Former Minnesota GOP chairman Tony Sutton declares personal bankruptcy

  • Article by: BAIRD HELGESON , Star Tribune
  • Updated: September 9, 2013 - 6:01 AM

Tony and Bridget Sutton say they owe $2.1 million in filing for Chapter 7.


Former Minnesota Republican Party State Chairman Tony Sutton

Photo: Jim Mone, Dml - Associated Press - Ap

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A hard-charging former state Republican Party chairman whose constant refrain to DFLers and even GOP lawmakers was “live within your means” has declared personal bankruptcy, the latest twist in one of the most dramatic political downfalls in recent state history.

At the height of his power, Tony Sutton demanded that Republican legislators oppose all tax increases and keep state spending strictly in line with revenue. Few realized it at the time, but the GOP’s finances under Sutton’s management were a shambles, and the same scenario was playing out in his personal life.

Sutton and his wife, Bridget Sutton, an Inver Grove Heights school board member and former Republican operative, say they owe $2.1 million, including $70,000 of credit card debt, $20,000 in federal student loans, unpaid state and federal taxes, and hundreds of thousands of dollars in unsecured personal loans to cover business expenses. At the time they filed, the Suttons had no life or health insurance.

Sutton did not respond to repeated requests for comment.

A party insider for 20 years, Sutton, 46, has held virtually every staff position the party has, including field director, treasurer and executive director.

In 2009, he made the leap to party chairman, winning on the first ballot. He told delegates then that “We’ve got to regain credibility with folks for whom fiscal issues are important.”

That message resonated with voters in 2010, with Republicans winning control not only of the House but also the Minnesota Senate, where DFLers had ruled for more than 40 years. Their triumph, however, was tempered by losses of every statewide office, including the governorship, where Sutton had bet heavily that nominee Tom Emmer would best DFLer Mark Dayton.

The losses didn’t end at the ballot box: Sutton had vastly outspent the party’s incoming revenue, including a costly recount battle that Emmer lost. So tight were finances that he stopped paying rent on the party’s headquarters.

At the end of 2011, amid mounting concerns about debt and mismanagement, Sutton abruptly resigned. A bleak picture soon emerged for state Republicans. The GOP was left with a staggering $2 million in bills, a debt load that crippled its 2012 efforts. That year, DFLers regained power, with majorities in the House and Senate, putting them firmly in control of both the executive and legislative branches.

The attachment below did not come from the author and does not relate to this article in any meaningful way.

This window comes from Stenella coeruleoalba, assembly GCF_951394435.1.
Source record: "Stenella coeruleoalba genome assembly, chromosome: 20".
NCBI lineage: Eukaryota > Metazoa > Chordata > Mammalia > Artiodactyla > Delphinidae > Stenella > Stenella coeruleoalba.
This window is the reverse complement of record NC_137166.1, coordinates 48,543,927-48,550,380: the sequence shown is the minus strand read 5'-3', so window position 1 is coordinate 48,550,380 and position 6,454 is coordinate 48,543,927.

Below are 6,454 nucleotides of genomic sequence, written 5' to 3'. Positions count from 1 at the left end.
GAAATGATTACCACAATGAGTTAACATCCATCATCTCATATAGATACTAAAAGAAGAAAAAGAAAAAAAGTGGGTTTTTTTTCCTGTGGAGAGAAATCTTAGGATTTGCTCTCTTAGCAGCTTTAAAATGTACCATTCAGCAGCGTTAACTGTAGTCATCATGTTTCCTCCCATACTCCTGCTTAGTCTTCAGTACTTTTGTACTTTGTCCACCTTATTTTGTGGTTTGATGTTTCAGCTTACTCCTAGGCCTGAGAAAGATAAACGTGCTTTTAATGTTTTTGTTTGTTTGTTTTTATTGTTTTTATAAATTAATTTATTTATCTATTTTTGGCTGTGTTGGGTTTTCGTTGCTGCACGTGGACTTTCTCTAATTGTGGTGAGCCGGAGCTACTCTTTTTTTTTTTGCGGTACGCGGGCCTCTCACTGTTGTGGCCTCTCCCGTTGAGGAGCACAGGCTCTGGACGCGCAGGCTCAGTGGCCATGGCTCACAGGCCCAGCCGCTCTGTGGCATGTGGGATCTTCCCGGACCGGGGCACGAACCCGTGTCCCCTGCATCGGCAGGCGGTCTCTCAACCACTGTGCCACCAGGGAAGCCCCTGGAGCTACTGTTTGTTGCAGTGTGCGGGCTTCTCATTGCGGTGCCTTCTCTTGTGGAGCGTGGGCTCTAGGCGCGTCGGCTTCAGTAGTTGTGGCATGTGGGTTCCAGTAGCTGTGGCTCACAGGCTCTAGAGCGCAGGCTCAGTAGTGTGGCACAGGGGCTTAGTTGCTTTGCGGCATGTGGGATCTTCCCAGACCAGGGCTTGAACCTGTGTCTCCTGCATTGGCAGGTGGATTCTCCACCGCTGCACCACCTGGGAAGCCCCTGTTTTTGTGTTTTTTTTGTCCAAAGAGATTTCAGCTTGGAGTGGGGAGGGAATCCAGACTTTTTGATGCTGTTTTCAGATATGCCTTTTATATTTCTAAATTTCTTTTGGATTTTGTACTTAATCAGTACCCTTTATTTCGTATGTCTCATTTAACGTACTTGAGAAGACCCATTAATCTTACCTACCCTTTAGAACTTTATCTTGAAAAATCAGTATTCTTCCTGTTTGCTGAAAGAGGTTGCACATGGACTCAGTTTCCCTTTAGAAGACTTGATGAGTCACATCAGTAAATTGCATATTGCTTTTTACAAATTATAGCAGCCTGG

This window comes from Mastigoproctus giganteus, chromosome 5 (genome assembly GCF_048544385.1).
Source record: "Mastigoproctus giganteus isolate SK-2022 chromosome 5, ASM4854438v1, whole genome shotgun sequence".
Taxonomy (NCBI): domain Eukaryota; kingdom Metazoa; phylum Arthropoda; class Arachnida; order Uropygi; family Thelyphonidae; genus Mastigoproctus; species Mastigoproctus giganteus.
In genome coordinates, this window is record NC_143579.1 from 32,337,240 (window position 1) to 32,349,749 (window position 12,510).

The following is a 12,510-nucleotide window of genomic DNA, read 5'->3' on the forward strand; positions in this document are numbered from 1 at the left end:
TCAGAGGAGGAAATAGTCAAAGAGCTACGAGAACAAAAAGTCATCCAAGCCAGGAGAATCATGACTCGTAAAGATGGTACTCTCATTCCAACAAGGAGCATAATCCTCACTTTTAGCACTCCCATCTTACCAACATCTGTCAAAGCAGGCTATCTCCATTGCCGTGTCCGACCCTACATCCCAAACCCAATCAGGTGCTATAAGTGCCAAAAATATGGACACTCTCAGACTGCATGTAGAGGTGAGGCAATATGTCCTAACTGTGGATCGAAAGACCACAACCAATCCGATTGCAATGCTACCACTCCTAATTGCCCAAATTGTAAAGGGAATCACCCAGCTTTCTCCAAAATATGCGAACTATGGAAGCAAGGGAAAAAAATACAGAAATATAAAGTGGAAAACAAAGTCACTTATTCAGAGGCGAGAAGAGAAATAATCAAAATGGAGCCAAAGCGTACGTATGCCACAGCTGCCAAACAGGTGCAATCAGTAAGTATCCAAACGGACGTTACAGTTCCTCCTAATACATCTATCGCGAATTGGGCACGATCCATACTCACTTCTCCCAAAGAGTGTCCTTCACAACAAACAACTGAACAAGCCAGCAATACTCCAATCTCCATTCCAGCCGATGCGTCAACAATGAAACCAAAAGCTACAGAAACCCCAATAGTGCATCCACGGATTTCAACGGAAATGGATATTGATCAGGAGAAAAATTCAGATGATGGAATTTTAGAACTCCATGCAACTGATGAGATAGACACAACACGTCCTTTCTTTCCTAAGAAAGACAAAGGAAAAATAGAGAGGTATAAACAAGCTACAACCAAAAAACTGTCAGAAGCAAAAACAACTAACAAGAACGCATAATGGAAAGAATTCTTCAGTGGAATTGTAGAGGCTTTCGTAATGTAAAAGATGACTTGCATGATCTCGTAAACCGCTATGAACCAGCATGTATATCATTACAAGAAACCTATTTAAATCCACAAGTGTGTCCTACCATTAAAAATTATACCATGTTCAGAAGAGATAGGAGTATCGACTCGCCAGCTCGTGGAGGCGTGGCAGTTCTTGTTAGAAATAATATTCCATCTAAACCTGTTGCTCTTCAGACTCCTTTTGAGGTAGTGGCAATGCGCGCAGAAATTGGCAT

Big donors fled the party and debts continued to stack up, including more than $700,000 in previously undisclosed bills from the recount. Shortly after GOP Chairman Pat Shortridge stepped in to right the mess, the landlord served the party an eviction notice for $111,000 in back rent. Party leaders have since slashed staff, dramatically cut spending and are slowly paying off debt.

‘Desperate need for money’

Sutton hasn’t always worked for the party. In 2003, with a growing family, he went to work for Pat Anderson, then state auditor, as her deputy. In 2006, he left that post to join forces with Republican mega-donor and banker Bill Cooper to buy the Baja Sol Mexican restaurant chain.

With business debts piling up, Cooper — the CEO of TCF Financial Corp. and also a former GOP chairman — and the Suttons parted ways in early 2011 and Sutton returned his focus to party politics.

By that time, the bankruptcy filing shows, he and Bridget Sutton had personally guaranteed loans for more than $1.6 million to various businesses.

Anderson, who serves on the state GOP executive committee, said there was always a sense that Sutton had a “desperate need for money” and that he had “severe personal business problems” after leaving Baja Sol.

But nobody questioned it, at least publicly, as the party seemed more energized and unified under his rule than it had been in years.

“He became a political figure in his own right, and made it very public. He chose this way, and so if you fall, you fall hard,” said Anderson, who led the effort to force out Sutton as chairman after committee members got a fuller look at the party’s growing debt.

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